Wednesday, May 18, 2011

WBC West 2011, Day 2 PM

So far, the wargaming retreat had gone well, although only for about 24 hours. Now people started to arrive, with Tex and Mimi around noon, Eric right behind them, and Alex, Matt, and Dan coming in in the mid-evening. Tex and Chuck went off to play Clash of Giants II, the Race to the Sea scenario, which I'm fairly sure Chuck won as the Allies. 

Meanwhile, Mike and Eric and I played Maria, which is almost more of a Euro than a wargame, but it definitely blurs the line. A follow-on game to Friedrich, Maria covers the Austrian War of Succession, with one player taking Austria (Eric), one taking the French and Bavarians (me), and one player taking the Prussians (who were allied with the French) and the Pragmatic Army (who were allied with Austria!) on the other, as well as the Saxons, who may well switch sides at some point (Mike). The map is also a bit schizophrenic, taking up two separate parts of Europe joined along the southern part of the east/west bifurcation. The two parts of the map aren't even oriented in the same direction (there's a picture on the back of the map that shows how the two halves fit in Europe), but it is possible for the Austrians and French to move between the two. 

There are two huge keys to playing Maria well, one being managing your hand of cards that are used for both combat as well as for playing a political game that can result in nerfs and buffs to various powers and in one case change the loyalty of Saxony. When you fight a battle, you play cards that are in the same suit as the area of the map where your army is. As such, there are some good strategies to pin an enemy army in a Spaces space (for example) while your armies come at them from two directions, possibly using different suits, with the idea being to wipe the enemy's hand of his defensive suit. Seeing as each country has it's own hand of cards, getting that kind of synergy is desirable, if sometimes difficult. The result, however, definitely feels more Euro than War, with you choosing areas to defend on a map based on what suits are in your hand. I suppose you could generate a gratuitous explanation for why this is so, but really it's intended to make an interesting game rather than something that actually feels historical, at least in terms of combat.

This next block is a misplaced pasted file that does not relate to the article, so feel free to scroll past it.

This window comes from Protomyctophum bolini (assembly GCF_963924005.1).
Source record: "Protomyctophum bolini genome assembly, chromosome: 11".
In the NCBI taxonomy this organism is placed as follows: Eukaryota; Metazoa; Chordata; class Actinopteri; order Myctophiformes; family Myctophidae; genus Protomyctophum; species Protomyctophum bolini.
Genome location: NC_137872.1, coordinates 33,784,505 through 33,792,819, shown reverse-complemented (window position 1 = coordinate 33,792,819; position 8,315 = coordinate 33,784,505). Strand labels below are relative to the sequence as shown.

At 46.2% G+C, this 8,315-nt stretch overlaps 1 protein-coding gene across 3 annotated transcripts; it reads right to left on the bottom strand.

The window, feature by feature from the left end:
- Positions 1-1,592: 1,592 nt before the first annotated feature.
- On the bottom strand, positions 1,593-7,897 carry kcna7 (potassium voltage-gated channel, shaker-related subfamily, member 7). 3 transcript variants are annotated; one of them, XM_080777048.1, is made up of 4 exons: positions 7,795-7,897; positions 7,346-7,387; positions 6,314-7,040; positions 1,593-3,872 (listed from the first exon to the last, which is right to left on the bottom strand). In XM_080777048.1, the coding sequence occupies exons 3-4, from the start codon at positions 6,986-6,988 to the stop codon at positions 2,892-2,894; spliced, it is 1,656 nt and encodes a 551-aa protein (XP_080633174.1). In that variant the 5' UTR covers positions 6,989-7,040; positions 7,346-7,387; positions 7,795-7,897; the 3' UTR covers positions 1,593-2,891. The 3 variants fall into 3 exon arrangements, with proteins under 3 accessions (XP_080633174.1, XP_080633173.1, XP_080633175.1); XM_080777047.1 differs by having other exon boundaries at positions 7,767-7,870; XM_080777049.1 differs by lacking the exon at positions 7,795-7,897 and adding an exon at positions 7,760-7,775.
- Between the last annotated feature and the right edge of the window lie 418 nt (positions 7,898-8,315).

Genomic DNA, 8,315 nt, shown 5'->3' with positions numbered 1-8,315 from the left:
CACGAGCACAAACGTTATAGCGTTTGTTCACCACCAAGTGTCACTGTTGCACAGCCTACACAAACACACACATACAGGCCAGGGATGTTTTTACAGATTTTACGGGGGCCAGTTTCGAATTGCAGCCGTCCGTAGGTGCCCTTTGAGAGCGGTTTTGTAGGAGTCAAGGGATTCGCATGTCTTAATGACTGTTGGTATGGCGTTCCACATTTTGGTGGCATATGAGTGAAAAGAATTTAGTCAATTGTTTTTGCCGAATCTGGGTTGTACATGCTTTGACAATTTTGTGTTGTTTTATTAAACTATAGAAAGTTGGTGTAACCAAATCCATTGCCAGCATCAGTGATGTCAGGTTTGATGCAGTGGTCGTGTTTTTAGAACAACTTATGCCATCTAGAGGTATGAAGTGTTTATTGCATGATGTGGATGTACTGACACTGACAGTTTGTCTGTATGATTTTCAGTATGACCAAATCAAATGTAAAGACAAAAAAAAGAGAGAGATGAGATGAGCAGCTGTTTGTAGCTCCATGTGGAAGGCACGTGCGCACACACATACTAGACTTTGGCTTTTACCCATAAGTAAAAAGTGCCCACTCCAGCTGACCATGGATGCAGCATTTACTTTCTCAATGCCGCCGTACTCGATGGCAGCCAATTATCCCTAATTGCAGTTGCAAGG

The other key is managing your supply trains. The major powers have two, the minors one, but Prussia has to conquer Silesia and then make a short peace with Austria to gain it (and a VP). Being in enemy territory without supply will end your offensive pretty fast, and managing where your supply train is requires more strategy than I was able to put to bear. For the Austrians, losing one of their trains, especially on the border with France (basically the Low Countries in today's world, back then partly controlled by Austria) means that they'll just sit and guard their fortresses because none of them are Major forts (required to bring a train back in). 

There's quite a bit more to the game, but that should give you enough of an idea of how it works to appreciate our game. 

One of the things you try to do as France is control four of the Electorates on the west map to gain a VP, and also to control enough electorates on both maps to get the French contender for the Austrian throne to win, while Austria tries to do the same. I started by going after these aggressively, and in fact I was able to score two VP for those two things, although eventually I lost the western Electorates before the game ended. However, I was not using my supply train well, and was trying to do two things with one train in enemy territory when I should have been guarding my frontiers. At the same time, the Bavarians and French were doing fairly well in western Austria, and I came within a couple of chips of winning the game about halfway through. 

Meanwhile, Mike had been struggling as the Prussian, although he did manage to conquer Silesia and declare peace with Austria for a turn and a half. After doing so, Mike started to complain about the card distribution, that he was getting small denominations and managed to lose his train for the Pragmatic Army, forcing them to withdraw back to Holland. Eric took the opportunity to make a good run on the French in the east, destroying my supply train *and* both French armies, at which point I decided to use the French Limits War Objectives rule, so it was quite historical, but Eric looked like he was going to pull out the win. Protip: keep your enemies close, and your supply trains closer. About this time, the only thing that stopped Eric was the destruction of his own supply train in the west.